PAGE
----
It’s a move that reproductive lawyers, intended parents, and everyone in between have been waiting on for decades. New Jersey, a state that hotly contested and outright banned compensated surrogacy for 30 years, will now allow legal protection for all parties involved in the collaborative reproductive arrangement.
In short, as one news article put it, “New Jersey law caught up with science.”
This particular law addresses gestational surrogacy in New Jersey, in which the intended mother’s or a donor’s egg is used to create the embryo. This type of surrogacy is now practiced almost exclusively over genetic, or traditional surrogacy, in which the surrogate is the biological mother of the child.
It was traditional surrogacy that sparked the total shutdown of legally binding contracts back in 1988. The Baby M Case, as it was known, drew national attention when a surrogate – who was the genetic mother and was artificially inseminated by the intended father - tried to back out of a legal contract and keep the baby.
The New Jersey Supreme Court ultimately granted custody to the intended parents and deemed surrogacy contracts unenforceable. The ruling was used again as recently as 2009 to invalidate a gestational carrier agreement.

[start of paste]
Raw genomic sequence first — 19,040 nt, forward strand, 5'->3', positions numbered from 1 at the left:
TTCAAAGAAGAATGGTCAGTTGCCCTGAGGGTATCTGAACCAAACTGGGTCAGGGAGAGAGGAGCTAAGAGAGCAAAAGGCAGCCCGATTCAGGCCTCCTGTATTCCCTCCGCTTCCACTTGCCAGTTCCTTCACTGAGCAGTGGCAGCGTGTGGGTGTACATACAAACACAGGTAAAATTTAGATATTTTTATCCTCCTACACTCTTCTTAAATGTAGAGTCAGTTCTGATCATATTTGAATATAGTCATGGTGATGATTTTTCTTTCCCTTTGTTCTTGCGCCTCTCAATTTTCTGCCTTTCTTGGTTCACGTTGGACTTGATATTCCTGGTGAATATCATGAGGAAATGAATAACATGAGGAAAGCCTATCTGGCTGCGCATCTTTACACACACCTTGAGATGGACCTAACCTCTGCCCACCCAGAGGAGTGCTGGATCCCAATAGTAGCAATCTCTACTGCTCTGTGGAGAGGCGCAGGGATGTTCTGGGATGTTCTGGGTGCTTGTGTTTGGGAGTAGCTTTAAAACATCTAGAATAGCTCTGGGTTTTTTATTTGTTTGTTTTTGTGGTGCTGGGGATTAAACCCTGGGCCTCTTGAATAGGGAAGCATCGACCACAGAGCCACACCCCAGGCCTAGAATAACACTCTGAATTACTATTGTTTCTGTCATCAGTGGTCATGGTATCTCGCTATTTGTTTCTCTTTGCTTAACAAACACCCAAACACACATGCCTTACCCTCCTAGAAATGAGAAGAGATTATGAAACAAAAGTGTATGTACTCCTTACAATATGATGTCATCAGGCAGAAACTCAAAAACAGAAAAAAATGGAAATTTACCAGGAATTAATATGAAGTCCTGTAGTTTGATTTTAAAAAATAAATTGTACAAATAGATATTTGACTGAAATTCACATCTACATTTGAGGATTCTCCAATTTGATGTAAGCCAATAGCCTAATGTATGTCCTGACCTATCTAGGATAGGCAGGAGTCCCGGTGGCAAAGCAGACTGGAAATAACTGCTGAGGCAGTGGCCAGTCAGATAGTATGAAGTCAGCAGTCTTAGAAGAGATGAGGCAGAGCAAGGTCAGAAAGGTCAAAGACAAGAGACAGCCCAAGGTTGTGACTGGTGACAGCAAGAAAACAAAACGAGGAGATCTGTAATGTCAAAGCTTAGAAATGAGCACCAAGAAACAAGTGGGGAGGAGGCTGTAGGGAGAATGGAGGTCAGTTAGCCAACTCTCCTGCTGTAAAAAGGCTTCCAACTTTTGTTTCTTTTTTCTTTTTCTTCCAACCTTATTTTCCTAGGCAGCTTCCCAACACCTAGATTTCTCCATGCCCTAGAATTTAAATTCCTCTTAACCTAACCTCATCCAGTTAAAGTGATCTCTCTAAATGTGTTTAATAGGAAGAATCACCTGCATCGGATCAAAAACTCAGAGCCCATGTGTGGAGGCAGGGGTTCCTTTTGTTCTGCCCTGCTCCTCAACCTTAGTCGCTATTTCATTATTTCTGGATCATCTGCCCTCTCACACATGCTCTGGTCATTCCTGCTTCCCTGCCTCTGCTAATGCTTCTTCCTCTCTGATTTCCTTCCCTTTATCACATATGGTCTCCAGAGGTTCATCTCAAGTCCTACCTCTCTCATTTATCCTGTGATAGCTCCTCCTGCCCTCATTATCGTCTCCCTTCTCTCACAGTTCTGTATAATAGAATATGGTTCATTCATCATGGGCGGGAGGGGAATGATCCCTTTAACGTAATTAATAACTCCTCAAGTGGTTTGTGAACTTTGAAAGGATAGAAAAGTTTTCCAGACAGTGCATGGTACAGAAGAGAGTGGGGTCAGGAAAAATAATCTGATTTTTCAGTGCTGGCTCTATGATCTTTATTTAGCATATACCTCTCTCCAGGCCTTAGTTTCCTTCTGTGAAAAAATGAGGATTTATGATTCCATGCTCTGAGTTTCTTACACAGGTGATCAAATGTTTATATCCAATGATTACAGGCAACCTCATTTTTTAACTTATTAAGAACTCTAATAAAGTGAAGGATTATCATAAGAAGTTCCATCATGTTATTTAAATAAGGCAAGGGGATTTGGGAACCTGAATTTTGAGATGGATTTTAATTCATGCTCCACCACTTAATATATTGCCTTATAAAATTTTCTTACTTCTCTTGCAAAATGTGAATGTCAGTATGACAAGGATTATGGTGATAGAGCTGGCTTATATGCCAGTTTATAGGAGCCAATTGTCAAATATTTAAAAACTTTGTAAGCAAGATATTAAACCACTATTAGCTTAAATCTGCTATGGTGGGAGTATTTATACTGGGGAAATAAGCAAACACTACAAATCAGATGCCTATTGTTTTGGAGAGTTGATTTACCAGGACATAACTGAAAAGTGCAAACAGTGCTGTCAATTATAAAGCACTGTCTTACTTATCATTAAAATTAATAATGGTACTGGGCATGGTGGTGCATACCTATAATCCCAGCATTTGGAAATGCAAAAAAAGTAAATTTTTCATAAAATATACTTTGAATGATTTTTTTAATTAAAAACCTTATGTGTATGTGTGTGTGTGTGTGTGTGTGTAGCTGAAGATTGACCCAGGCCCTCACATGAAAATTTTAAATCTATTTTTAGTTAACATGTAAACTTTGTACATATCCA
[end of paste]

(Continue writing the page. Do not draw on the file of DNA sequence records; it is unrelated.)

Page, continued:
All that finally changed recently when The New Jersey Gestational Carrier Act (S482) was signed by Governor Phil Murphy. It clarifies the law as it applies specifically to gestational carriers – not traditional surrogates – and includes the following stipulations:
With those requirements met, the gestational carrier can choose her own medical care with expenses covered by the intended parents – who will ultimately be named the sole legal parents of the baby on the birth certificate.
We are thrilled to see New Jersey join the growing number of states putting modern regulations in place to promote and protect modern families.
Learn more about ConceiveAbilities' gestational surrogacy program in Jersey City, Edison, Lakewood, Elizabeth, Cherry Hill and other communities in the New Jersey area.